While I continue to think the dividend-paying stocks approach will be appropriate for many more months--at least until interest rates rise sharply--the 20-25% gain in stock prices in the last four months and the surge in optimism as reflected in sentiment surveys cause me again to urge raising some cash.

Yes, I realize the news from Europe and the U.S. economy is better, but price matters, and stock prices have moved significantly higher already.

Steve Lehman

S & P 500:  1361

Wednesday, February 15, 2012

What Does Weakness in the Dow Transports Portend?

I am not a proponent of the Dow Theory position that sustained gains in stock prices cannot occur unless the major Dow Averages (Industrials, Transports, and Utilities) "confirm" each other.  However, the Dow Jones Transportation Average has broken down technically.

Particularly curious--and potentially troubling--is the weakness in rail stocks.  If the U.S. economy is improving and the manufacturing sector in particular is improving, why wouldn't rail stocks be stronger performers?  I especially wonder this because last year's leaders, defensive stocks with high dividend yields, have lagged the returns of more cyclical stocks so far this year.

I think the high levels of investor sentiment warrant a cautious position toward stocks after the 20-40% gains in many stocks over the past three months.  The weakness in the transportation sector adds further support to this position.

Steve Lehman

S & P 500:  1343

Tuesday, February 14, 2012

Reconsider Financials?

I have long had a bias against financial (particularly bank) stocks, for reasons explained in prior posts.  Though it is still appropriate to require a higher hurdle for financial stocks to clear to warrant investment (particularly because of the opacity of their financial statements), there will likely be times to favor the group.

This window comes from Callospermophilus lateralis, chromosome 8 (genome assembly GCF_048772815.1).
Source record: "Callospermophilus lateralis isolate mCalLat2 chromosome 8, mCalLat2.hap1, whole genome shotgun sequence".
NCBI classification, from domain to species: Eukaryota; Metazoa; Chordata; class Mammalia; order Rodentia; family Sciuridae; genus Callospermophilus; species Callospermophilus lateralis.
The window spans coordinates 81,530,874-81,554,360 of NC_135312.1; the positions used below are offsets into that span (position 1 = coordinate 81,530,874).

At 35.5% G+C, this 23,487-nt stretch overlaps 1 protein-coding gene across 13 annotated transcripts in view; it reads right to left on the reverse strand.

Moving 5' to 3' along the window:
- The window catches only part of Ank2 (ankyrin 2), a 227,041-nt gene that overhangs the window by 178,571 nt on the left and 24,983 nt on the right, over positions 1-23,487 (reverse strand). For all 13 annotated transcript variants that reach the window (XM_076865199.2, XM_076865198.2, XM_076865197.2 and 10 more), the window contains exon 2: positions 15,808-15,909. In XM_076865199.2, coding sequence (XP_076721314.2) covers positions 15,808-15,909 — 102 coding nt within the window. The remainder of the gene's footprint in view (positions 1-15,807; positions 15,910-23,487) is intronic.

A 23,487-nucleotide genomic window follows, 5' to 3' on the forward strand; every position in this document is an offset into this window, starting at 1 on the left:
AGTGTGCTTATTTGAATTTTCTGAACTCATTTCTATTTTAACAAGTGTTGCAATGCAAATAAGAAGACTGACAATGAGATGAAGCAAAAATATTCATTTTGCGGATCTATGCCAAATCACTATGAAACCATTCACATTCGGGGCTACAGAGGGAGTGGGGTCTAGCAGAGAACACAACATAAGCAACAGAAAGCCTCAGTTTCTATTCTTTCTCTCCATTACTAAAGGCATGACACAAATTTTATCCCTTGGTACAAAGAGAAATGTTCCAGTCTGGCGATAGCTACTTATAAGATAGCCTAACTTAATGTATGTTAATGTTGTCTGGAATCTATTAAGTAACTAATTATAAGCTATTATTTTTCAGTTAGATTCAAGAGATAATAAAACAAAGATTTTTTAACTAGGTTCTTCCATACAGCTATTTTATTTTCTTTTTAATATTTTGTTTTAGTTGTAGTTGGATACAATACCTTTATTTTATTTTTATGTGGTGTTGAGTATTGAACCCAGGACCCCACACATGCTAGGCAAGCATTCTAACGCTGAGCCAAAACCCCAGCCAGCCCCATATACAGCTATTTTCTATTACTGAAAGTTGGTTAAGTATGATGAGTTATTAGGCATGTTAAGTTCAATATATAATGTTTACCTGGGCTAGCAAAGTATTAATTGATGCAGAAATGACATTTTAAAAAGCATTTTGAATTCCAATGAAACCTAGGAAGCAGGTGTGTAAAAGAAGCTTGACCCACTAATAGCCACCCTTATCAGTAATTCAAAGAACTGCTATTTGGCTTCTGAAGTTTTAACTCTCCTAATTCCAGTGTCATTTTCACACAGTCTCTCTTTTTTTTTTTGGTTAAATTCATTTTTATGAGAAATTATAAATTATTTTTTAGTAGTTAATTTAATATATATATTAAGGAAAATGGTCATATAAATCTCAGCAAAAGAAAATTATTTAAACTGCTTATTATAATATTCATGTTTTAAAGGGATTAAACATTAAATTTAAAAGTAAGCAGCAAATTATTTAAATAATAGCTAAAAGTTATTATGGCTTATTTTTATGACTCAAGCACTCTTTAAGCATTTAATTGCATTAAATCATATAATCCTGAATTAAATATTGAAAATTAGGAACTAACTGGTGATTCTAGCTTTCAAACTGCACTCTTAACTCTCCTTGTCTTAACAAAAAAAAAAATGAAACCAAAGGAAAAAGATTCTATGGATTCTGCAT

A contrarian anecdotal sign appeared in Barron's this week that may indicate that investors have become too pessimistic about the stocks.  A full-page ad for an ETF of high-dividend yield stocks touted that it has no financial stocks.  Perhaps sentiment is too negative on the group.  

On the other hand, the vehement objection of the major banks and investment banks to the Volcker Rule suggests that future profitability will be impaired.  Proprietary trading had been a huge profit source for these firms in recent years, and the requirement that banks divest or shut down such activities in order to continue to receive the Federal guarantee will change the nature and size of their profits in the future.